Don’t Pull Trout Off Redds
In fly fishing for trout, there are certain truths that should be self-evident. You don’t fish with bait in a...
In fly fishing for trout, there are certain truths that should be self-evident.
You don’t fish with bait in a fly-only river. You don’t low hole other anglers and cut them off on the river. You don’t kill fish you aren’t going to eat. You follow all the rules.
And you don’t fish for trout when they’re on a redd.
A redd, just to be clear is a spawning bed, and you can recognize them by the bright, clean gravel that’s been turned over. If there’s a big fish on that bright gravel (trout are most vulnerable and easy to harass when they are holding on a redd), please leave it alone. Because that big fish is in the process of making lots of little fish. You don’t need to be a fisheries biology Ph.D. to figure out the benefits of that.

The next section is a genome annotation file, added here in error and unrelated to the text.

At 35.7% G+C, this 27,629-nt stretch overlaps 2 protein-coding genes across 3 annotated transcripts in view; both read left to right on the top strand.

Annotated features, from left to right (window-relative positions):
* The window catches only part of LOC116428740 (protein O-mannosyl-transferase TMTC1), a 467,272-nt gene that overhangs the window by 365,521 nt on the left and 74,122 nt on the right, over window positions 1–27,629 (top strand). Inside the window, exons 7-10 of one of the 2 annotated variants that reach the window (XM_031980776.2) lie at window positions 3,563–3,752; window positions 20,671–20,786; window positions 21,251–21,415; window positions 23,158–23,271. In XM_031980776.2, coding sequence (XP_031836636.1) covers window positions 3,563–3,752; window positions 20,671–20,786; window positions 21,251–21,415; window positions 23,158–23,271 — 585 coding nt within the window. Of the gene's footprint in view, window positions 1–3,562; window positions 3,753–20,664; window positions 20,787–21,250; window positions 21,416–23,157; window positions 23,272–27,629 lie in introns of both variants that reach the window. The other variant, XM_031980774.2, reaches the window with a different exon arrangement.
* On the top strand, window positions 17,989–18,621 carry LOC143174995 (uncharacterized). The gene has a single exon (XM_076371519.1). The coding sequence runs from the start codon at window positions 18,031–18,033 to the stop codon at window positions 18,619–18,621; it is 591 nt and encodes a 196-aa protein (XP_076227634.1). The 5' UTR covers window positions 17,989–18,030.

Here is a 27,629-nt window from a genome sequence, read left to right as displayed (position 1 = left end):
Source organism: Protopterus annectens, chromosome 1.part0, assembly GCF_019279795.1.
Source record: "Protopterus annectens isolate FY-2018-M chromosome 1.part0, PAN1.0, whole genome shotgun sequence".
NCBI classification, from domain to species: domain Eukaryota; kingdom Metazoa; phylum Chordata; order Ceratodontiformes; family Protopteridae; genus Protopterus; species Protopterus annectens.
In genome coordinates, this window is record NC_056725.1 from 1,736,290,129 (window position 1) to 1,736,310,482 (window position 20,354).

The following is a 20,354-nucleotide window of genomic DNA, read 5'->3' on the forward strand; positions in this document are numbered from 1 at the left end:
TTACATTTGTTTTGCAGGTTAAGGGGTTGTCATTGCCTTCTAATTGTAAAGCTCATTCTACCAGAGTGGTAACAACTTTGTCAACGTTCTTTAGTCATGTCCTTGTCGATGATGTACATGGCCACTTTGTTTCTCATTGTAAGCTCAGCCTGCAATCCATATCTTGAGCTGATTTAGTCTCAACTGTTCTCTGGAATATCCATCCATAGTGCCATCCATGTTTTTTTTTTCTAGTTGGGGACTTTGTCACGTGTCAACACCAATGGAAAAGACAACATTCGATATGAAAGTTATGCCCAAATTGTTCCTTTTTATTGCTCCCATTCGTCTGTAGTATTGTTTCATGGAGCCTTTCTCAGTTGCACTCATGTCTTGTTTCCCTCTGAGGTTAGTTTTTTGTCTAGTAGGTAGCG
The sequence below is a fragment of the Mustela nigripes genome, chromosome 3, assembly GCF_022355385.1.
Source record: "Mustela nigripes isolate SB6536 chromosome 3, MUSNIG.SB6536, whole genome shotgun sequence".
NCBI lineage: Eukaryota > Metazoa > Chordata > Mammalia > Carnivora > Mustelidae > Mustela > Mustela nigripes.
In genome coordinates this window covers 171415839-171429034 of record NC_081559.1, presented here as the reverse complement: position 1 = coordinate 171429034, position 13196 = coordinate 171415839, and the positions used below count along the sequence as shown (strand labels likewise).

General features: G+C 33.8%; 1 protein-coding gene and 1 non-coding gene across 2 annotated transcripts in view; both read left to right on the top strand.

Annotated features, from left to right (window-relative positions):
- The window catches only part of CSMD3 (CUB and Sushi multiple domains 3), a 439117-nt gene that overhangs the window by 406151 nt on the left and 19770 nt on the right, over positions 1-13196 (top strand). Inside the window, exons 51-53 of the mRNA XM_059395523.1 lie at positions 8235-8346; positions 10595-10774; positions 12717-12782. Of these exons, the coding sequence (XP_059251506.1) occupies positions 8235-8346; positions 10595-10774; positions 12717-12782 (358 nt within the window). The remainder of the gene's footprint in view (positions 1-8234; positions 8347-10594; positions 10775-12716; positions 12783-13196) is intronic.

You might not technically be breaking any laws by fishing a redd, but you’re going to anger a lot of others if you do. And yes, people fish for other species during the spawn all the time. But trout aren’t bass. And there are a zillion ways to fish for trout and salmon that may be migrating to spawn. Just try to avoid smacking them in the head with flies and snagging them when they’re doing their thing.
I bring all this up because there’s been a lot of chatter on the Internet recently about certain people unashamedly fishing reeds, and taking hero shots, etc. I’ve been asked about a hundred times in the past week how I feel about all of this. It’s a no brainer. You shouldn’t pound fish on redds, period. And when you’re wading a river during the spawn, you don’t step on the redds when you spot them.
Thing is, it’s not just one guy, there are a lot of gurus, guides, and others who have cashed in by doing it the wrong way. No finger pointing from me. Just a point of view that will hopefully help some of you who wonder avoid conflicts on the river.